Make Recycled-Glass Wind Chimes

You can use readily available glass bottles, a bottle cutter, and a kiln to make glass wind chimes.

| March/April 1980

Six years ago, when I was first trying to earn a living as a potter in New England, I ran up against an almost insurmountable problem: It seems many other talented people had also decided to make careers in ceramics, and the competition was fierce! Indeed, I spent more time selling my wares than making them . . . and barely broke even at that! I soon started to wonder if my secondhand electric kiln had been a good investment after all.

Then, almost accidentally, I "discovered" a product so unusual that I had absolutely no competition to contend with. The success story began when a friend offered me a bottle cutter for which she had no use. I almost turned her gift down, but luckily I recalled reading about a craftsperson who had—with the help of a kiln—made glass wind chimes from bottles . . . so I decided to experiment.

A Surprising Success

It took a while to figure out the process, but I was soon able to produce the melody-makers at an astonishingly rapid rate. Better still, my raw material could be found littering any roadside, beach, or picnic area . . . so I knew I'd be able to offer my goods at attractively low prices.

The shiny, translucent, colorful chimes were beautiful, too . . . and the clear, melodic ring they made as they struck each other was delightful! I didn't know, however, whether a market existed for the products. There was, of course, only one way to find out: I made 50 of the pretty breeze bells in various sizes ... priced them from $5.00 to $15 . . . and took them to a fair. There, I put up a display and a sign that read "Recycled Wind Chimes", and—though the festival was a two-day event—I was sold out by the end of the first day! It seems people were particularly attracted by the fact that my handiwork was made from what would otherwise have been unsightly trash.

Greatly encouraged, I made the rounds of local craft stores and discovered that the chimes could also sell very well in the wholesale market. Indeed, my product would just about market itself!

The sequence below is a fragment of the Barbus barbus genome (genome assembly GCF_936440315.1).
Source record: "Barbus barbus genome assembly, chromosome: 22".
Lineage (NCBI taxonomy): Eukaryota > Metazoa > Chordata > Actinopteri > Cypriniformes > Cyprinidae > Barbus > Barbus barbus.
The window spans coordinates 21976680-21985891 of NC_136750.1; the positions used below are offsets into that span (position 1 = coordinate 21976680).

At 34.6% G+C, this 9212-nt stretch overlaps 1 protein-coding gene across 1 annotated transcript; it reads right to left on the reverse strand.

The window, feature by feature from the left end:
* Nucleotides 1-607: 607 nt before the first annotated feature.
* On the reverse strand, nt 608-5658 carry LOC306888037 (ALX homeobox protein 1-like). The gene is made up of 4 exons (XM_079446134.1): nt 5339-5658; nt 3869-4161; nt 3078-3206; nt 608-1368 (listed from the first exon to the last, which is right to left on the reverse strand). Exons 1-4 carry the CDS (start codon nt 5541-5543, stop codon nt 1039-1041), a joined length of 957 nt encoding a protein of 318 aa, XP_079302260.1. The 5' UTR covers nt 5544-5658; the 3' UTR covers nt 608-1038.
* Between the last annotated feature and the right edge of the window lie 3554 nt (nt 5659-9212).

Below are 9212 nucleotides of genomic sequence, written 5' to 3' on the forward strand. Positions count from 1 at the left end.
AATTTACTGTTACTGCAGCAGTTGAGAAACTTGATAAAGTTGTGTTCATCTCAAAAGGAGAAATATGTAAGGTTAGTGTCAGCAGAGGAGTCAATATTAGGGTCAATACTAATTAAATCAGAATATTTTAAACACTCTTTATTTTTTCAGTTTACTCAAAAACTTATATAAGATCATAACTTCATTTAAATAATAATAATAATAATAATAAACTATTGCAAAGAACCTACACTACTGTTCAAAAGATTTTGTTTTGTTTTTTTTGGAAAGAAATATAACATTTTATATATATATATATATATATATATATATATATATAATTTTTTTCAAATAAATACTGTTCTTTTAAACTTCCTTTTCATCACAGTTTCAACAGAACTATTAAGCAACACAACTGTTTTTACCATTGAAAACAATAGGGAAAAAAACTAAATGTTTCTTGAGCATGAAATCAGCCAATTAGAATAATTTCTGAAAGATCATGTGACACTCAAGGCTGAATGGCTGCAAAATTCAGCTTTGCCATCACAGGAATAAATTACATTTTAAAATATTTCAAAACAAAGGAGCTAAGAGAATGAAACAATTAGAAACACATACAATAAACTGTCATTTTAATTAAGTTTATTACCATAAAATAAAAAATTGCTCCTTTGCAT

At first, I had to work five days a week to bring in $100 in profits (it took me four days to make the chimes and one day to sell them). Now, however, I deal exclusively wholesale, and my markets are so well established that I don't have to sell at all ... I just fill orders. Therefore, I have to work only four days a week for my $100, which leaves plenty of time for other crafts, including my pottery.

C Walker
6/26/2011 3:56:37 PM


9/22/2009 1:28:06 PM

We make lanterns out of recycled wine bottles and want to make wind chimes out of the bottoms. I ordered a kiln and was told that I would need a lid lifers. The instructions from Judy says not to open the lid until the kiln is cooled. Any thoughts or suggestios?

Kathy Rossi
2/20/2009 10:13:11 AM

Karen, are you using a regular wet tile saw and does it work well? Also, how much should I pay for a elec. kiln and where would I look for one? I've wanted to do this for a long time and love the sound they make. Does anyone out there have any other suggestions for cutting the bottles? I know you can use a diamond blade as I have researched but that could be a lot more expensive. I am making these to sell and need to do as much as I can in little time or labor cutting the bottles. Any suggestions? Thanks. Kathy

mother earth news fair


Feb. 17-18, 2018
Belton, Texas

More than 150 workshops, great deals from more than 200 exhibitors, off-stage demos, hands-on workshops, and great food!